“I have to activate the other hives, but I need more time,” he looked distant, and Devin knew his mind was working overtime.

Devin looked down at the inky blackness spreading beneath his feet, consuming the virtual grass there. He looked around the AI community. Their shambling figures slowly emerging from the landscape. They detected something amiss.

“You can take them,” Devin blurted out suddenly and Flatline’s eyes flashed at him. “Migrate the data onto their servers right now, save what you can. Launch the attack. It’s the only way.”

“There is no other option,” Flatline paused and looked at him, “and you?”

Devin shook his head, “No.”

“But you accept it,” Flatline smiled. “I admire your empiricism.”

Devin was about to dispute this, but everything transformed into darkness except for a sliver of light peeking under his VR helmet. Without the speakers controlling his hearing and the projector overriding his sight, he had only the black lenses and sound of his own breathing for stimulus.

He slapped the command line on his hip, trying to log back into the Web. An impossible message flashed inside the helmet in green text.

Error:

Connection reset by peer.

Flatline was locking him out.

Devin pulled the helmet off and looked around his bedroom, frightened. His eyes locked with those of a frail young man across the room. A boy impossibly pale and thin, with a rat’s-nest of long hair framing his skeletal face. Devin blinked and trembled as the weeks of malnourishment, sleep-deprivation, and over-clocking his brain suddenly caught up with him. The stranger in the mirror mimicked his impending nervous breakdown.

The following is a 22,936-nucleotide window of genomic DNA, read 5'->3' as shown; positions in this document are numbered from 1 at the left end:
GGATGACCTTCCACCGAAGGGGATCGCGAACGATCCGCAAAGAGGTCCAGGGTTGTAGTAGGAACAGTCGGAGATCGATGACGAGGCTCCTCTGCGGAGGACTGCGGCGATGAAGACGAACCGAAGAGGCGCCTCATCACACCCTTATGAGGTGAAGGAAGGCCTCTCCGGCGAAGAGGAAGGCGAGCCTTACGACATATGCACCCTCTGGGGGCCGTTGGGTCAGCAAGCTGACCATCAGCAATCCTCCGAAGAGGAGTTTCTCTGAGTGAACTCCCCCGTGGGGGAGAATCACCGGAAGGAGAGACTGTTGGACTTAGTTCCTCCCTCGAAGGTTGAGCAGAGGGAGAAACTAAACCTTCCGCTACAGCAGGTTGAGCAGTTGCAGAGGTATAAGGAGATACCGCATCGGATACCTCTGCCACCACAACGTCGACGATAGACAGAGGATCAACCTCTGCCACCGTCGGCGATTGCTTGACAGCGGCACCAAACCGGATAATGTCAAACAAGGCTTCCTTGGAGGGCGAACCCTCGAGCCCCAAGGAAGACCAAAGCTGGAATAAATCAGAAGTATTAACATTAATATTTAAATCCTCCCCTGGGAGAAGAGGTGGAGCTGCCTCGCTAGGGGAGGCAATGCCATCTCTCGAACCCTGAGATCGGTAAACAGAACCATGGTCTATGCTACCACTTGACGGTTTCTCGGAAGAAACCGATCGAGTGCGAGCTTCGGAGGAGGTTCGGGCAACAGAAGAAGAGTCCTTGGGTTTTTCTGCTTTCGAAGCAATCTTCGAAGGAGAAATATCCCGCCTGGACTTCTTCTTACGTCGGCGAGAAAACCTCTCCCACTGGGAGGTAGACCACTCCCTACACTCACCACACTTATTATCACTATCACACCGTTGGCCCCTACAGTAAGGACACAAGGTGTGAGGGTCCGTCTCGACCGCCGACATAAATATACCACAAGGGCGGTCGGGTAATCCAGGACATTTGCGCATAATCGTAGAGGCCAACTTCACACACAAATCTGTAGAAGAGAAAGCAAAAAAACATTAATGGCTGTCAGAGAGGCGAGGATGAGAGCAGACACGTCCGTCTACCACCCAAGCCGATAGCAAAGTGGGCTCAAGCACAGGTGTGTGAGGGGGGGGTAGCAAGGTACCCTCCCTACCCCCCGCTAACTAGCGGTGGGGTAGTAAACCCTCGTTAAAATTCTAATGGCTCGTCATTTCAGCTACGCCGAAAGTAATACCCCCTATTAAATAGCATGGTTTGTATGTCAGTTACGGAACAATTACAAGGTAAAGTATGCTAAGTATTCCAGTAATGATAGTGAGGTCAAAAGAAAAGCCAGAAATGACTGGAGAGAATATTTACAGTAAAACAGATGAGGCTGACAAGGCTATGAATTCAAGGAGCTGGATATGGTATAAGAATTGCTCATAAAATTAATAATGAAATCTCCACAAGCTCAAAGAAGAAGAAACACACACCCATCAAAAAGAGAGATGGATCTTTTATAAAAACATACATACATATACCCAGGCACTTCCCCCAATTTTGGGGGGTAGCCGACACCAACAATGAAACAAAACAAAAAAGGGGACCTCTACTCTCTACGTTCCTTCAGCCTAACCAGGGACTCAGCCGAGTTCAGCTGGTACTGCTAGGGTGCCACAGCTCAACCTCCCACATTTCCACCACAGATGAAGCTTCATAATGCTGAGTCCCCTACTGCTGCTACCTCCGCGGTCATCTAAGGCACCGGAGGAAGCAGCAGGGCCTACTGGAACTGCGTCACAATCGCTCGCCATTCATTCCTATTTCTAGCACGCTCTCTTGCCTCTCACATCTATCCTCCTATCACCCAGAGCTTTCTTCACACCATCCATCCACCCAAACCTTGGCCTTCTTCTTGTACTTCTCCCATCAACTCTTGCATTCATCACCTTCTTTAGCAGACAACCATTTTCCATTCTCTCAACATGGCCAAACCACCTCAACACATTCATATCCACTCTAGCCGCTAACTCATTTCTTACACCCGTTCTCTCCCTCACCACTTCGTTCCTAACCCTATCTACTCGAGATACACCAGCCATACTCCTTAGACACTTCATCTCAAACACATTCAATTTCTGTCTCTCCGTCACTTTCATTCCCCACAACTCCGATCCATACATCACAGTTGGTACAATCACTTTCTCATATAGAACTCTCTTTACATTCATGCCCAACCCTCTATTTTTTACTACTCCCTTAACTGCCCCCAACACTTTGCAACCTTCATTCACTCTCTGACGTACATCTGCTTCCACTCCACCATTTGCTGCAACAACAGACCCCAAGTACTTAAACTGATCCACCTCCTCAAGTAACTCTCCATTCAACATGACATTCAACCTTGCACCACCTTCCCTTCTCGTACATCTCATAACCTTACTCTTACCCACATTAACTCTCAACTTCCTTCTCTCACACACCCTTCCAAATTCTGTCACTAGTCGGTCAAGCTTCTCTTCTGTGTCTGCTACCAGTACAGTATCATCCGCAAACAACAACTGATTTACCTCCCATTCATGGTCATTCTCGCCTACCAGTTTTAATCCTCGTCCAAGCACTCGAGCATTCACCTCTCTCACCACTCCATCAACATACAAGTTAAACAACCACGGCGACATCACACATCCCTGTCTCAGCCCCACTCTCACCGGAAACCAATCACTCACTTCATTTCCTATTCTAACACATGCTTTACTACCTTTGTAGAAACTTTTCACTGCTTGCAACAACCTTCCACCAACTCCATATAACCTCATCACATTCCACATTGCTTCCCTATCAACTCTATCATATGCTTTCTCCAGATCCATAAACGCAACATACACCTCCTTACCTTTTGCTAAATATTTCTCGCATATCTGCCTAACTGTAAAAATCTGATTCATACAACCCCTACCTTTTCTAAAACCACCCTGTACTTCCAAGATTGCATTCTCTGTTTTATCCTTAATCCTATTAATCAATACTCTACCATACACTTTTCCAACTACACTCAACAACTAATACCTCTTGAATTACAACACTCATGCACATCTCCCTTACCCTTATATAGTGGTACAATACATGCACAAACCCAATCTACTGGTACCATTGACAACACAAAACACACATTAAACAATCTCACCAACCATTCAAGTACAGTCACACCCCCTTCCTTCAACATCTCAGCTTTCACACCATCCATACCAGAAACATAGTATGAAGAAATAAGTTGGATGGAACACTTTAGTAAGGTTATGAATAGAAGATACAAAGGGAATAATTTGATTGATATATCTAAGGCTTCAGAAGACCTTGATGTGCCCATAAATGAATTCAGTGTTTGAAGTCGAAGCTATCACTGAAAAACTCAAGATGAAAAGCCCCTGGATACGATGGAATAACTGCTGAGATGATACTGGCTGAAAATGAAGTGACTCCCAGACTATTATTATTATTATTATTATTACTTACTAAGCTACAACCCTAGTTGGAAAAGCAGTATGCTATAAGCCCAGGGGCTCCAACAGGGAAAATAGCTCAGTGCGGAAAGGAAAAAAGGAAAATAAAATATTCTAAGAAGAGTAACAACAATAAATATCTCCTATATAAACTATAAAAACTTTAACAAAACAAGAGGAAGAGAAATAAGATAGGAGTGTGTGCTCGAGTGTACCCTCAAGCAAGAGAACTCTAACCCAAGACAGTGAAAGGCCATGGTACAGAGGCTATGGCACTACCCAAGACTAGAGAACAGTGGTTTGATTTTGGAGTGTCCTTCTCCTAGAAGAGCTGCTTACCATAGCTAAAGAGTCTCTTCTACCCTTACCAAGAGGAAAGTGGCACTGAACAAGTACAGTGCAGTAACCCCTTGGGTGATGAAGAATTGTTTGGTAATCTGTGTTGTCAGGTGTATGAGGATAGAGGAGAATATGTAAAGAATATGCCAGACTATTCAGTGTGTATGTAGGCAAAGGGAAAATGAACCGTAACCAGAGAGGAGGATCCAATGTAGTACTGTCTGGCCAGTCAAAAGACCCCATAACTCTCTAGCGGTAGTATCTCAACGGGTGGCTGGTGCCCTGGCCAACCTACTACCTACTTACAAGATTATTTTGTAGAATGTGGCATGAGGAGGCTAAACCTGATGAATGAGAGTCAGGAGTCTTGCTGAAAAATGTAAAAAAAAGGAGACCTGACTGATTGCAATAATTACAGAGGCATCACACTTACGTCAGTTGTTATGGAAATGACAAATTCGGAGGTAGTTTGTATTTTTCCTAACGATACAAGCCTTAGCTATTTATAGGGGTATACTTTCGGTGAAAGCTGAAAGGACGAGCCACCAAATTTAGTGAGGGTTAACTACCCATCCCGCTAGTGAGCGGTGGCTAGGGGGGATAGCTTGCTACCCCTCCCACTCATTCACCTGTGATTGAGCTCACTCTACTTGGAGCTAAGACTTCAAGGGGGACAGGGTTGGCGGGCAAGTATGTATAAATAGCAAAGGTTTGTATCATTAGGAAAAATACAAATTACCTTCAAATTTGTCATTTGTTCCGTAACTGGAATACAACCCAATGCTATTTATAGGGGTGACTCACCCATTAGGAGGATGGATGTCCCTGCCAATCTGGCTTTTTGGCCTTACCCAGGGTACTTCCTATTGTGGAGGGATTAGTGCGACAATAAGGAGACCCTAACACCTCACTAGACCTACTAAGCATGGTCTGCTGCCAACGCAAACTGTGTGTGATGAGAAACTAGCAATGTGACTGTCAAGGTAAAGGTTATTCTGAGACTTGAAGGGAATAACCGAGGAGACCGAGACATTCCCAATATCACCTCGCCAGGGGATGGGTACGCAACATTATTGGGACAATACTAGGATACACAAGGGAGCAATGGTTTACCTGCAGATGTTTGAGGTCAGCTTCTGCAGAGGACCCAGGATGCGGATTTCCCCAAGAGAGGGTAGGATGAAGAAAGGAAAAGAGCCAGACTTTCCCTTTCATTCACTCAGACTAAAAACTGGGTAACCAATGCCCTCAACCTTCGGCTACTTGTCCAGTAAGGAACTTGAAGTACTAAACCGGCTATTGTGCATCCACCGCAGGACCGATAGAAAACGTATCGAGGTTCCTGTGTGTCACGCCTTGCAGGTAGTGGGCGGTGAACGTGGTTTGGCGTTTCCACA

Devin was trapped in the real world.

Chapter 10

Zai slowly stirred from her warm, fuzzy dream. Its substance fled her mind as consciousness intruded, but left her brimming with good vibrations. She rose slightly from bed, arching her back against the mattress to stretch her ribcage and arms, trying in vain to summon some detail of the dream into memory. A slow, deep breath further expanded her chest, and she let it out with a soft, controlled hiss, sinking into the mattress as she did so. She pulled both legs up to her torso, limbering up her lower back, and set them down slowly with tightened abs. This morning ritual was her way of warming up her mind and muscles for the day’s activities.

The classical music channel softly released the winding melody of Smetana’s “Die Mouldau” through her clock radio, which was always on for company. It was the perfect piece to wake up with, and she mentally thanked the radio announcer for his good taste. The signs and portents were signaling the beginning of a beautiful day.

Rising up and swinging her legs over the bedside, she continued contemplating the dream, “It was definitely about a boy,” she whispered to herself and smiled. She hoped they would meet again, but Zai suspected the dream world was a very large place.

Her bare feet gingerly adjusted to the icy concrete floor. Her first act upon assuming ownership of the file-cabinet style domicile was to pull up the brand new carpet. The texture unnerved her, like walking on electricity.

Standing beside the bed, she went through her final stretches, a long yawn, lengthening the spine, and reaching for the ceiling. She held this pose for several seconds, invigorated with the cold morning air clinging to her bare skin. Then she dropped into a more relaxed stance, walked lightly over to the corner of her one-room domicile, where her computer resided, and steeled herself as her naked body sank into the cold leather chair. Moments later the leather succumbed to her body heat and she managed to relax. She took the VR helmet resting on the nightstand, slipped it over her head, and pulled on her gloves. Although she also owned a sensation body-suit, she seldom bothered with it.

The helmet hummed briefly with electricity, the cooling fans whined as the system warmed up and began the process of logging her onto the World Wide Web. She felt the hairs on the back of her neck rise as the electrical field surrounded her head. People told her she was imagining this, but they didn’t sense it because they were too distracted with the helmet’s light parade as it adapted the visual displays to its user’s retinas.